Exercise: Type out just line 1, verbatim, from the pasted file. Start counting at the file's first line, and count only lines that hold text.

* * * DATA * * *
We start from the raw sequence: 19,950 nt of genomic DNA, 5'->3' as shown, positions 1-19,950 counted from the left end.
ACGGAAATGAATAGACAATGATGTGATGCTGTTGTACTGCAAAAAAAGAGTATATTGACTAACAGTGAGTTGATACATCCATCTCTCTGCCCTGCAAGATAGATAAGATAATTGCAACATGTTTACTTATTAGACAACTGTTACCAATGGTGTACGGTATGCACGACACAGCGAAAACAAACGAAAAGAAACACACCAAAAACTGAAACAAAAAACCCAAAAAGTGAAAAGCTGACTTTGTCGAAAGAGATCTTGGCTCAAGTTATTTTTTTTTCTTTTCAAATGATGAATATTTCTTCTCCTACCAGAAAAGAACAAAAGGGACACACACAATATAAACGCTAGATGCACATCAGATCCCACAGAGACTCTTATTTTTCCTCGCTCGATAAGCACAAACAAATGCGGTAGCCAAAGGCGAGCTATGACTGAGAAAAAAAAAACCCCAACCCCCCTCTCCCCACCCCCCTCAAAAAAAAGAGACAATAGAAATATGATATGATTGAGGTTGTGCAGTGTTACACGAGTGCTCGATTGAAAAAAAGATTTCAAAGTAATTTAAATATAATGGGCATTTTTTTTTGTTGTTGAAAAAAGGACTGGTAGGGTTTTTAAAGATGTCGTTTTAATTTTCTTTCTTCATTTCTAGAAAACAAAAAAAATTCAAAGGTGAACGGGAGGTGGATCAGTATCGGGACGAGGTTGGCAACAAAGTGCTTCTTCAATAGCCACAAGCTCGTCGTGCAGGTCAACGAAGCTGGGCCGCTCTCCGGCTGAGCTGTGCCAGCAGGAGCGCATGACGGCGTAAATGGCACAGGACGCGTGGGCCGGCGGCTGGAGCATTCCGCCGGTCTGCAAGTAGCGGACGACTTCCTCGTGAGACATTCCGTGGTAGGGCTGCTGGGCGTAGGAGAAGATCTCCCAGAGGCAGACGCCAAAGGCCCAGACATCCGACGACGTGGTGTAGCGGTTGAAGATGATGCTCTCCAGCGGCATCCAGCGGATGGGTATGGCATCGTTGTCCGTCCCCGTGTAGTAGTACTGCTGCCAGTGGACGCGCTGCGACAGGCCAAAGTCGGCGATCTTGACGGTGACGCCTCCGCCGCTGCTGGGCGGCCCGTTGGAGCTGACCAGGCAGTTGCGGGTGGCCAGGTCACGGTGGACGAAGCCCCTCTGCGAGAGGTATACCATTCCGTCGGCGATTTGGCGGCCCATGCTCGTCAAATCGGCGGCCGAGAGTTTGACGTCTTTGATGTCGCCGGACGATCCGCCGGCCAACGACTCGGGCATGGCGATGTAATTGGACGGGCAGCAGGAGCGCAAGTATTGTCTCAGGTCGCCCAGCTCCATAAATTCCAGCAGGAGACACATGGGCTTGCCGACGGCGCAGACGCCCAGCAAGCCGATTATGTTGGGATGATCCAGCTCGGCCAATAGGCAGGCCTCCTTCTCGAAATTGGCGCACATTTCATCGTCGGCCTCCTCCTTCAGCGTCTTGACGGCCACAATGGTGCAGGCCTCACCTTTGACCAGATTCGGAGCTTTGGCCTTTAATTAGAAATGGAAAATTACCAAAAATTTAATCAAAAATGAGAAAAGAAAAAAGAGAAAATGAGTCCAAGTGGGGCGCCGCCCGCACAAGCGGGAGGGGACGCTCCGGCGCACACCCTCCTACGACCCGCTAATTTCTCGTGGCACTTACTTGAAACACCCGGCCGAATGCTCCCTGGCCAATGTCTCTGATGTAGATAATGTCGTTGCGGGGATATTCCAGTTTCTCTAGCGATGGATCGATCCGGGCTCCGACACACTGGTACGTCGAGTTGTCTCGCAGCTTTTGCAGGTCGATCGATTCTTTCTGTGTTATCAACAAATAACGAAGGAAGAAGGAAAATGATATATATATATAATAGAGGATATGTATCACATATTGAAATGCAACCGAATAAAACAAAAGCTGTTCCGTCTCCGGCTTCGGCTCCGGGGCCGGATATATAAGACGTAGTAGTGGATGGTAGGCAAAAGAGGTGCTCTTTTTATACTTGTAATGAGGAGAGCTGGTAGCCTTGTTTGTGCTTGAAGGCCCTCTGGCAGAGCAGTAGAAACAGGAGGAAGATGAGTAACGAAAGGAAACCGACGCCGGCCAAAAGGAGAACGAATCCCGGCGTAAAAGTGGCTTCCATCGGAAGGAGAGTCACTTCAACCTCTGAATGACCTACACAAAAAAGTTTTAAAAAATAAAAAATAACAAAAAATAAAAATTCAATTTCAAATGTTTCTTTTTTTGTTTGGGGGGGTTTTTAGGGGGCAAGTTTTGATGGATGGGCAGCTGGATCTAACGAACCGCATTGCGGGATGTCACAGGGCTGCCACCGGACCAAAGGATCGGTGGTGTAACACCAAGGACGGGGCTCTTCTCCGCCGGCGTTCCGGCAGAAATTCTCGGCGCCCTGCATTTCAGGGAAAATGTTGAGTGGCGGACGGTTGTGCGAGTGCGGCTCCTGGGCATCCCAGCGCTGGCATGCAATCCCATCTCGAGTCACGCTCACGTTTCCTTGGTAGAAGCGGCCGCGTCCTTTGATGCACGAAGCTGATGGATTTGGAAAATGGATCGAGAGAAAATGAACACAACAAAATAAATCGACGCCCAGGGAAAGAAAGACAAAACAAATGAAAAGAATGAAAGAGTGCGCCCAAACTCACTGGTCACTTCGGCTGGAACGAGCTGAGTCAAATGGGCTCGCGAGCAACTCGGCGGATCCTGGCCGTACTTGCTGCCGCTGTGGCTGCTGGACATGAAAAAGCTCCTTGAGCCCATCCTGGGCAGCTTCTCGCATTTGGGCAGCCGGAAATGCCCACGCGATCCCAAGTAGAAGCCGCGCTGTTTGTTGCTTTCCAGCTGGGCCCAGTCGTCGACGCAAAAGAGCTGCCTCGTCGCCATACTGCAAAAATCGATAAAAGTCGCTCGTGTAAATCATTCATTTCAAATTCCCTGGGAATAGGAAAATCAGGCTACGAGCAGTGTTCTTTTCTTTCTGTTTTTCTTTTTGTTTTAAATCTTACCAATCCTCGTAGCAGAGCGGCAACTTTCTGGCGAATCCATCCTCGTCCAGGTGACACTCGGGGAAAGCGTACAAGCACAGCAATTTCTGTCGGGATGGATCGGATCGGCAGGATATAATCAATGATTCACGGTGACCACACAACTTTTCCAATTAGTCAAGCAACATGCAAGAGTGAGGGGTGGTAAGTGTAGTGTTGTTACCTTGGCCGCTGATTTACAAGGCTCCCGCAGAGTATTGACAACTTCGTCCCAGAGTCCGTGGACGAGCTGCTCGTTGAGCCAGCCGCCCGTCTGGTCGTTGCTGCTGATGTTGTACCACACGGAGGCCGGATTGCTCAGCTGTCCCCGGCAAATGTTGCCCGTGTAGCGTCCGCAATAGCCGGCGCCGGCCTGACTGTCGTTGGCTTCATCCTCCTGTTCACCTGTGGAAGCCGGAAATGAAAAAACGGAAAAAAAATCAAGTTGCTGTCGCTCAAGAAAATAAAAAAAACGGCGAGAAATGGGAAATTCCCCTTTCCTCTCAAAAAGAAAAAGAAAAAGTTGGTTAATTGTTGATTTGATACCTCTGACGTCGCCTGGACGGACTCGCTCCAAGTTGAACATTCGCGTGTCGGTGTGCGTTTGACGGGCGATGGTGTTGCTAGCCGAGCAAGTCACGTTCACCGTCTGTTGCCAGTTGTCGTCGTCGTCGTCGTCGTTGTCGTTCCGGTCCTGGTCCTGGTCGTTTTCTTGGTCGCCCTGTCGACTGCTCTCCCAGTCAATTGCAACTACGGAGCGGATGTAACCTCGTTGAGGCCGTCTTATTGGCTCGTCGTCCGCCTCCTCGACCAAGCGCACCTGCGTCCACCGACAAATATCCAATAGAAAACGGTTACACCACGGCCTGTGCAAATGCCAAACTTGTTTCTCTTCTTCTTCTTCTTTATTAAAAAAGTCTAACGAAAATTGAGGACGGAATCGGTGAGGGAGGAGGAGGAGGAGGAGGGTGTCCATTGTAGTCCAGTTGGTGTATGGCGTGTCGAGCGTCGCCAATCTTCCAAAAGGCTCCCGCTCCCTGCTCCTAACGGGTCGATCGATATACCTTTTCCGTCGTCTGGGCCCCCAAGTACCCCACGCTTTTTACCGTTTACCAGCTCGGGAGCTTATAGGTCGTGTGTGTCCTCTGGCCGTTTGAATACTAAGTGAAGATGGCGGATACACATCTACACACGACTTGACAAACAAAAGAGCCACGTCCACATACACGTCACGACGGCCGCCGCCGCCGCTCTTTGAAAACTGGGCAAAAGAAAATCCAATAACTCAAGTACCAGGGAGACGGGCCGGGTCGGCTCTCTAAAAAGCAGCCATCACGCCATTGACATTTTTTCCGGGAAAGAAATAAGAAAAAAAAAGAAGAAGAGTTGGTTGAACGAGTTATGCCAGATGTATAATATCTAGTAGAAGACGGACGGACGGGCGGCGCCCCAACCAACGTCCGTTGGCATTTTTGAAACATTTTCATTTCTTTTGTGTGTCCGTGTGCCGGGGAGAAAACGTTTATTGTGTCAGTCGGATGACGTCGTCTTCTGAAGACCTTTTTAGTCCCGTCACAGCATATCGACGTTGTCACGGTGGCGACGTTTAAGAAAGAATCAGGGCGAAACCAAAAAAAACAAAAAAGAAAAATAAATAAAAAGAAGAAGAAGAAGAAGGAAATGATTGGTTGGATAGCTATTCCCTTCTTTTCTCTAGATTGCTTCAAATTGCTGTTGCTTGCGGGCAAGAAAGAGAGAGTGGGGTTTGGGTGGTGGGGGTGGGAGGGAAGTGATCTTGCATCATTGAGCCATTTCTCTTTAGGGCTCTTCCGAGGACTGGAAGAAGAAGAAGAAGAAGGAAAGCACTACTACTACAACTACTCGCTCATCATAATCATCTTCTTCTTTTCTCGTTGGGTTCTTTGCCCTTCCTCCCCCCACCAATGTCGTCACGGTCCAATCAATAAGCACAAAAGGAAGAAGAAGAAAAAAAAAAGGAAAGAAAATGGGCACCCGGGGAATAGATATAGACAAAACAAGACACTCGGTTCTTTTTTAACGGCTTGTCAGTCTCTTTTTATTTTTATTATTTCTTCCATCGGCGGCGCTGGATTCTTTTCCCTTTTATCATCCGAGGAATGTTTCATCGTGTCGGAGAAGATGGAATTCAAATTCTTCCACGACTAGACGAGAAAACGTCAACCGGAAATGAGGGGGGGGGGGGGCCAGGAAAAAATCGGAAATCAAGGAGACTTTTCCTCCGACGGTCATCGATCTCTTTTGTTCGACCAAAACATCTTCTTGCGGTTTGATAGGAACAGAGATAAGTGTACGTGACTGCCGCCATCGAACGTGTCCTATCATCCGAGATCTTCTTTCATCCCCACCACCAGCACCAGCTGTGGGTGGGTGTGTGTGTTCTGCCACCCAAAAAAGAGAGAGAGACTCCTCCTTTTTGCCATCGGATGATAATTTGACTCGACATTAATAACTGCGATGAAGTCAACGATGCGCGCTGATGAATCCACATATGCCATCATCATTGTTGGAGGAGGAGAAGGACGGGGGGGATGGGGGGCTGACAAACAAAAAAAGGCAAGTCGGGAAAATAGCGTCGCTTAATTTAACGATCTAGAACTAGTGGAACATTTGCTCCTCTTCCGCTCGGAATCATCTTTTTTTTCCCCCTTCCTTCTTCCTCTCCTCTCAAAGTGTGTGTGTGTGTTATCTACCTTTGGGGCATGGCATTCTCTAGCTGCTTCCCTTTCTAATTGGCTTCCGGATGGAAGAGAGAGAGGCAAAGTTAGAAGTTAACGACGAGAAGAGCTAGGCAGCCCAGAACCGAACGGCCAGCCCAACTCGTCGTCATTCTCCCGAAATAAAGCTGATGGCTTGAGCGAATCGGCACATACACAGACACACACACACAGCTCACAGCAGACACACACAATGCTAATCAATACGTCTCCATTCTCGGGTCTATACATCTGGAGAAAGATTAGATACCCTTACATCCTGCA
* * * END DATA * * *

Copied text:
We start from the raw sequence: 19,950 nt of genomic DNA, 5'->3' as shown, positions 1-19,950 counted from the left end.